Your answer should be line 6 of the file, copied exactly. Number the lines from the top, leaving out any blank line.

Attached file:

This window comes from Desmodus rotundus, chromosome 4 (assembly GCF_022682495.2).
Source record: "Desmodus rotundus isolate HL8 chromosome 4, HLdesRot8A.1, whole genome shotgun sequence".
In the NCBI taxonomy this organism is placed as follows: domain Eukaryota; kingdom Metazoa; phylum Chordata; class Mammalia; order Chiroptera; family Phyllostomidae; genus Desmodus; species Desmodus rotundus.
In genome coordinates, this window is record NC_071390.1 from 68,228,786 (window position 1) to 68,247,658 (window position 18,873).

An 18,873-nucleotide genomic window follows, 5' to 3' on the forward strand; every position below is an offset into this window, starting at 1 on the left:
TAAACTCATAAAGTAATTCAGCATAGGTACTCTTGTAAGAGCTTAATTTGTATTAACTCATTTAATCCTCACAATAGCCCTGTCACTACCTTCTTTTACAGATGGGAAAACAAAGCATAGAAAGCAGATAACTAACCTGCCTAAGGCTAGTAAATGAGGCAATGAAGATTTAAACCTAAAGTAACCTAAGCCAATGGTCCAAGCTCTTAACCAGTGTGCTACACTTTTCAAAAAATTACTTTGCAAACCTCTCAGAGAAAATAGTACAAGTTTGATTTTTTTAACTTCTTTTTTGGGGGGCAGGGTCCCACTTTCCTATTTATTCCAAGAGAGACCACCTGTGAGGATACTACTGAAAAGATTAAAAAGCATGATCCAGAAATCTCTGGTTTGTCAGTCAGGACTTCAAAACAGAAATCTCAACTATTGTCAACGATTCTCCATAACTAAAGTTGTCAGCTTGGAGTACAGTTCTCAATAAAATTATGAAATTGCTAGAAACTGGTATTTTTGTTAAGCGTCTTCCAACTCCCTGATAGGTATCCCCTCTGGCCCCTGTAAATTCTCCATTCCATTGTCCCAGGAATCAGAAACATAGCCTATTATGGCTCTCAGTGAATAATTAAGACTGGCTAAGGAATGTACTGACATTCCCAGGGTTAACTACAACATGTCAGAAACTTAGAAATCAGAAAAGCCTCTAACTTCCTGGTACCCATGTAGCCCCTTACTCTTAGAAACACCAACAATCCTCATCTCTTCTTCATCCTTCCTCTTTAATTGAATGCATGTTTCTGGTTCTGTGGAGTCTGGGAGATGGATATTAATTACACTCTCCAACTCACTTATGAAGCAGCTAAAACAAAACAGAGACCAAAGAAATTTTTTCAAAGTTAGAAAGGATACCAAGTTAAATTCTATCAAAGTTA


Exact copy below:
TAAACTCATAAAGTAATTCAGCATAGGTACTCTTGTAAGAGCTTAATTTGTATTAACTCATTTAATCCTCACAATAGCCCTGTCACTACCTTCTTTTACAGATGGGAAAACAAAGCATAGAAAGCAGATAACTAACCTGCCTAAGGCTAGTAAATGAGGCAATGAAGATTTAAACCTAAAGTAACCTAAGCCAATGGTCCAAGCTCTTAACCAGTGTGCTACACTTTTCAAAAAATTACTTTGCAAACCTCTCAGAGAAAATAGTACAAGTTTGATTTTTTTAACTTCTTTTTTGGGGGGCAGGGTCCCACTTTCCTATTTATTCCAAGAGAGACCACCTGTGAGGATACTACTGAAAAGATTAAAAAGCATGATCCAGAAATCTCTGGTTTGTCAGTCAGGACTTCAAAACAGAAATCTCAACTATTGTCAACGATTCTCCATAACTAAAGTTGTCAGCTTGGAGTACAGTTCTCAATAAAATTATGAAATTGCTAGAAACTGGTATTTTTGTTAAGCGTCTTCCAACTCCCTGATAGGTATCCCCTCTGGCCCCTGTAAATTCTCCATTCCATTGTCCCAGGAATCAGAAACATAGCCTATTATGGCTCTCAGTGAATAATTAAGACTGGCTAAGGAATGTACTGACATTCCCAGGGTTAACTACAACATGTCAGAAACTTAGAAATCAGAAAAGCCTCTAACTTCCTGGTACCCATGTAGCCCCTTACTCTTAGAAACACCAACAATCCTCATCTCTTCTTCATCCTTCCTCTTTAATTGAATGCATGTTTCTGGTTCTGTGGAGTCTGGGAGATGGATATTAATTACACTCTCCAACTCACTTATGAAGCAGCTAAAACAAAACAGAGACCAAAGAAATTTTTTCAAAGTTAGAAAGGATACCAAGTTAAATTCTATCAAAGTTA